During his campaign, President Biden proposed tax changes that could have a significant impact on business owners. Any business owner contemplating an exit in the next few years should consider how potential tax changes could reduce their net proceeds from a sale.
If the tax plans come to fruition, the capital gains tax rate could effectively double, from 20% to 39.6% for income exceeding $1 million. As usual, but even more in the short and long-term future, business owners need to focus on maximizing after-tax proceeds.
Let’s assume your company sells for $10 million in today’s tax environment. Under the current tax rate, you’d net about $8 million after federal taxes. The same company selling for $10 million under Biden’s new tax proposal would net approximately $6 million.
Now let’s say you intend to hold your company and grow it for a few more years. Suppose you grow 5% a year for the next three years for a business value of roughly $12.2 million. Selling under the proposed capital gains taxes you’ll net about $7.3 million. That’s a $700,000 loss in net proceeds, despite three more years of hard work.
These are simplified calculations and other factors will come into play. But under this basic scenario, an owner projecting 5% annual growth would need to run the business for an additional five years to reach a breakeven point after increased capital gains.
Some analysts suggest that new tax legislation won’t pass until 2022 or even later. That could give us a year of breathing room before new taxes go into effect.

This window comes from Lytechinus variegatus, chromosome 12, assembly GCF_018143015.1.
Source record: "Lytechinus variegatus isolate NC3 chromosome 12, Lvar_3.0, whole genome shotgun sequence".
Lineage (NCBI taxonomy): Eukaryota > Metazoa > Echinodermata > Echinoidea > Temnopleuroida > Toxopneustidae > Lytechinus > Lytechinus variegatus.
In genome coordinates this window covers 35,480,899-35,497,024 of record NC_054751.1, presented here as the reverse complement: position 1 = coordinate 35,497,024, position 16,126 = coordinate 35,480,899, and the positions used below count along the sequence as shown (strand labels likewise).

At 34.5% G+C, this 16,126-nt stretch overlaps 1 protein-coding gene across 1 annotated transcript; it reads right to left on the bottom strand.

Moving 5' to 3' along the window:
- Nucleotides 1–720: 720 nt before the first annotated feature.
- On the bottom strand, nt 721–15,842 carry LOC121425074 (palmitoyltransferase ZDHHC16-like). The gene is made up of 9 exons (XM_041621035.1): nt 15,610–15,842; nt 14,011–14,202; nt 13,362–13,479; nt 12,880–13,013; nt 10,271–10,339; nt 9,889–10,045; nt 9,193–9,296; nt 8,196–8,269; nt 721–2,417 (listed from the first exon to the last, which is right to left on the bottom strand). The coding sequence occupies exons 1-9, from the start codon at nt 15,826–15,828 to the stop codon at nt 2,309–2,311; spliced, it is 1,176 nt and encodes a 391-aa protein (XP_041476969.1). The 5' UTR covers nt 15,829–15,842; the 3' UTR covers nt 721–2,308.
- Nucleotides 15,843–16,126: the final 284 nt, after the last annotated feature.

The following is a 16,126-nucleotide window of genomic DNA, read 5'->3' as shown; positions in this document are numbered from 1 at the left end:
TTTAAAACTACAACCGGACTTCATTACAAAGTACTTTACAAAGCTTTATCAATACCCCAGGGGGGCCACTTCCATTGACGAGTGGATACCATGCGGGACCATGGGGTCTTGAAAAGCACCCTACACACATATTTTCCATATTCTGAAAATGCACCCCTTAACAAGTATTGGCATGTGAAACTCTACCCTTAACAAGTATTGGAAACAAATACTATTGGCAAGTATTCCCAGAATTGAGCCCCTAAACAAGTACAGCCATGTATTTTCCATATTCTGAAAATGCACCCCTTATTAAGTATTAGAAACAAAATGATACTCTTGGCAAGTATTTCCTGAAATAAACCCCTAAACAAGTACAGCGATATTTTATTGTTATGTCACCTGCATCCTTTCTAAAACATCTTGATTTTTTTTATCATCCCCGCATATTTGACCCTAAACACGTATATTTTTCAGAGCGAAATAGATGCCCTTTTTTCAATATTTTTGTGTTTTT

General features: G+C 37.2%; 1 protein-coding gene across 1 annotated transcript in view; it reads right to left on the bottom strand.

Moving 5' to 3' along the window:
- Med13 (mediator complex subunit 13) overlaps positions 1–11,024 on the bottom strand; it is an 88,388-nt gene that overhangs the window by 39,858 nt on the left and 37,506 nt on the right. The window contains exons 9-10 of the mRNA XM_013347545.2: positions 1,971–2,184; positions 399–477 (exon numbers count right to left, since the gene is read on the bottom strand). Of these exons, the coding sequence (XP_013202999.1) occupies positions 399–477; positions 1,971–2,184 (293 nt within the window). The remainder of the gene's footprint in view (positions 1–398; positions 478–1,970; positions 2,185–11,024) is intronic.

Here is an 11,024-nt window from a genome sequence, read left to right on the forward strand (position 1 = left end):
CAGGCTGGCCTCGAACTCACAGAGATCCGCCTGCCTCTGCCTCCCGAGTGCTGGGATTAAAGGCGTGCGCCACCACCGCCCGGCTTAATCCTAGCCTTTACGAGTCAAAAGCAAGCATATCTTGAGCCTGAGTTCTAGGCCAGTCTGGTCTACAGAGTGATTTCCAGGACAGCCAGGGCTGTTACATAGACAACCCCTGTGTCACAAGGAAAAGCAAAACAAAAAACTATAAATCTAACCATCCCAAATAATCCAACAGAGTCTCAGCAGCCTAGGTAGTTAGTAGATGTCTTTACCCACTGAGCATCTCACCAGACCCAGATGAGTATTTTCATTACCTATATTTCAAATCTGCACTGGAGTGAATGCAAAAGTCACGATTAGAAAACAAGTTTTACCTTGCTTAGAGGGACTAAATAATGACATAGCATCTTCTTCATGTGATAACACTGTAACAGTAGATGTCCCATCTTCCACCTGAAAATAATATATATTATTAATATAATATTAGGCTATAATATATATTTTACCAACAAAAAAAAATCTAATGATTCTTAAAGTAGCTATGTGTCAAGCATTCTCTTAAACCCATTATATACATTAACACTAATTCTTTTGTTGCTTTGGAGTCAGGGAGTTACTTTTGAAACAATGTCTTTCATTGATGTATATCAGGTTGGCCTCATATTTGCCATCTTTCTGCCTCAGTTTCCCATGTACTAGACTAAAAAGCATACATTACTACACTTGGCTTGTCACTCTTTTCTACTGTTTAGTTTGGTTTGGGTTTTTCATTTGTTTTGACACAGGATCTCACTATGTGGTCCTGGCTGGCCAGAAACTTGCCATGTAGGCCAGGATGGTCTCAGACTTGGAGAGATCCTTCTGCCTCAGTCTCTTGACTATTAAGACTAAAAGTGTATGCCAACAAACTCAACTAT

As we know, Democrats have control of Congress. And yet, that doesn’t mean tax hikes are a sure thing. With the Senate divided, and a slim margin in the House, the Democrats don’t have room for dissention in the ranks. Party moderates concerned about economic recovery may push for a more tempered approach.
Business owners contemplating a sale in the next five years should meet with their advisors and consider their exit strategies under different tax outcomes.
Furthermore, business owners without immediate plans to sell should understand the potential impact of increased corporate taxes. Higher ongoing tax bills could have a material impact on an owner’s wealth-building strategies and, consequently, their intentions to sell.
According to the most recent M&A Source and IBBA Market Pulse report, it takes an average of 10 months to sell a lower middle market business. If you’re a business owner, and you were thinking about exiting in the next couple of years, start talking to your advisors now.
Begin with an M&A advisor to get a valuation and see if it even makes sense to take your business to market. Then talk to your CPA and run the tax scenarios to understand the best- and worst-case possibilities ahead.
If predictions hold true, M&A deal teams (investment bankers, CPAs, attorneys, and lenders) could have a stressful fourth quarter in 2021 as sellers make a collective push to get deals across the finish line before year-end. To my industry colleagues I say, forget those post-COVID travel plans. You’re going to be busy.
To buyers who are looking at acquiring a business as a growth, diversification, or resiliency strategy, I say get your ducks in order now. Hammer out your acquisition plans, build your deal teams, and have a plan to accelerate due diligence.